A Photographic Discovery: High ISO

Remember film cameras? Remember how you had to choose the correct film speed in order to get your pictures to come out?  Oh c’mon, you remember – ISO speeds – those numbers that indicated how sensitive the film was.  ISO 100 was only for pictures outdoors in the sunlight, ISO 400 was all-purpose, ISO 200 was somewhere in between.  Back in the film days if you didn’t have the correct film in your camera your pictures just didn’t come out. If you needed a different ISO, you had to give up the rest of the photos on your roll and put in a new one. But with digital cameras you can change the ISO speed on the fly.  If it’s sunny out, use ISO 100, if you have to go indoors, bump it to ISO 800.  Sure, your pictures won’t look the same at both speeds, but they’ll still come out.

ISO is something that I never really trusted on digital cameras.  I generally don’t go above ISO 400.  This is a behavior from my film days.  Almost all the film I shot was ISO 400 because it was all-purpose.  ISO 100 and 200 were too specialized. They were great for well-lit outdoor shots, but if I took the camera inside, most of my images would not come out well. ISO 800 was too grainy.  It was also specialized.  It worked well for indoor shots, but if I went outside to take a picture it would have all that grain.

When I started shooting in digital, I held onto these concepts, partially because higher ISO settings on digital cameras produce more noise.  But that was several years ago on my Pentax. High ISO image quality has improved significantly in recent years and I now shoot with a Canon that produces far better images than my Pentax ever did.  It’s time to allow high ISOs again.

The original image at ISO 3200

I decided to start playing with high-ISO images this week at a Spring concert for my niece.  The concert was held in a school gymnasium with tall ceilings and less-than-stellar lighting.  I was at least 30 feet away from the kids, so a high ISO was required if I didn’t want to use flash.  For most of the pictures I ended up using flash, but there was one in particular that I didn’t.  It’s a shot that I like to call “Chillaxin”.  I set the camera to Auto ISO so that it could figure out the best ISO speed based on my aperture (f/4.0) and shutter speed (1/125 sec).  For this shot it chose ISO 3200.  In the past I wouldn’t have even dreamed of taking a picture at ISO 3200, but the result was actually quite usable.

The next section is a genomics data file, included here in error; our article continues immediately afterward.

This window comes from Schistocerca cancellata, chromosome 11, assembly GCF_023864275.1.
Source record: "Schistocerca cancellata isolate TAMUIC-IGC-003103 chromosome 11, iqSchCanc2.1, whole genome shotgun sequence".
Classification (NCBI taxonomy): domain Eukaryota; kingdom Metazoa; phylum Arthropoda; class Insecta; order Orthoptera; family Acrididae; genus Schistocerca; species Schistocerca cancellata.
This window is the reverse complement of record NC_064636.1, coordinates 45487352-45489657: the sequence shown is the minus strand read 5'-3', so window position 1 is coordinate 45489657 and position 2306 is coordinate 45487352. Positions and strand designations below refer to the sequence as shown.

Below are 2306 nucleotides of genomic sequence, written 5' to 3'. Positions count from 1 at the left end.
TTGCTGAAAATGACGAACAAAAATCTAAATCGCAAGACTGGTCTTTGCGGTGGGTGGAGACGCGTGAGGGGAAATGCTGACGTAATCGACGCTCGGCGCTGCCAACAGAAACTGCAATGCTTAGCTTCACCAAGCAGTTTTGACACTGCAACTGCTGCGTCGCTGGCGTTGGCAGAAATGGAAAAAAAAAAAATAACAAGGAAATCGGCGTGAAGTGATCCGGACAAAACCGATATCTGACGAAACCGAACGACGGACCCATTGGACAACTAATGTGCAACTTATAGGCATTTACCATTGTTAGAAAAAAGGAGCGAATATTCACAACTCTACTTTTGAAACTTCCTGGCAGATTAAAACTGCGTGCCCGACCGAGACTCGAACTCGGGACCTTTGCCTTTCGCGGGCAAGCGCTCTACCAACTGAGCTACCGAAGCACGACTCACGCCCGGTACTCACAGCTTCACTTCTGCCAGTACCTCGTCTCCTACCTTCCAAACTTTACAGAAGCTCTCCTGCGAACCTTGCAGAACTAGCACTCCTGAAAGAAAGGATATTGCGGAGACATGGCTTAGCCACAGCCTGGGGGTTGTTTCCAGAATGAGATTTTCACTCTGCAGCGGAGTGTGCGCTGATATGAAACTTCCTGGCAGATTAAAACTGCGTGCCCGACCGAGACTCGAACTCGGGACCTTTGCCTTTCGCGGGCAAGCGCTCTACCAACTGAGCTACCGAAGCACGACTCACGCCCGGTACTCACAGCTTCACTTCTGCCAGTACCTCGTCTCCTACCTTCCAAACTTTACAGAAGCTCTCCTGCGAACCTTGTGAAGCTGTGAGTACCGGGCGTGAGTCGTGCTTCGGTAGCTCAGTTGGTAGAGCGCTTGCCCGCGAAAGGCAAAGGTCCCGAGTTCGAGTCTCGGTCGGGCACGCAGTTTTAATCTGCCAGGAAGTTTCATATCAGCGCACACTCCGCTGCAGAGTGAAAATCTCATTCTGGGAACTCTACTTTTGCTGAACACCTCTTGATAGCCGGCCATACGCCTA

The image at the left is the original ISO 3200 image from the camera (click on it for a larger version).  Overall, the image isn’t that bad.  When viewed up close you can tell that it’s not an ISO 100 image, but you wouldn’t necessarily guess that it’s ISO 3200. There is some obvious grain but it doesn’t obscure any of the details .  The color and contrast are reasonable.  If it were to be printed out as a 4×6 it probably wouldn’t look much different than most of the JPEGs that come out of digital cameras with standard sharpening.

The same image with Noise Reduction applied in Lightroom

So the ISO 3200 image out of the camera isn’t too bad, but could it be better? Of course. I took the same image and applied moderate sharpening(about25% of the maximum amount) in Adobe Lightroom.  The grain almost disappears while retaining most of the image’s sharpness.  Now you can’t even tell that it was a high ISO image.  At quick glance I’d guess it was an ISO 400 image.

I’m pretty impressed by all this.  Here I was, avoiding 1/2 of the ISO settings of my cameras because I assumed that the output would be crap.  Now instead of sticking with ISO 100, 200, 400, and sometimes 800, I can feel safe using ISO 1600 and 3200, and even use ISO 6400 and 12,800 in a pinch.  So there you have it: don’t avoid the higher ISO settings on your cameras.  Modern SLRs have pretty good high-ISO output and you can make it look even better with a tool such as Photoshop, Lightroom, or Aperture.

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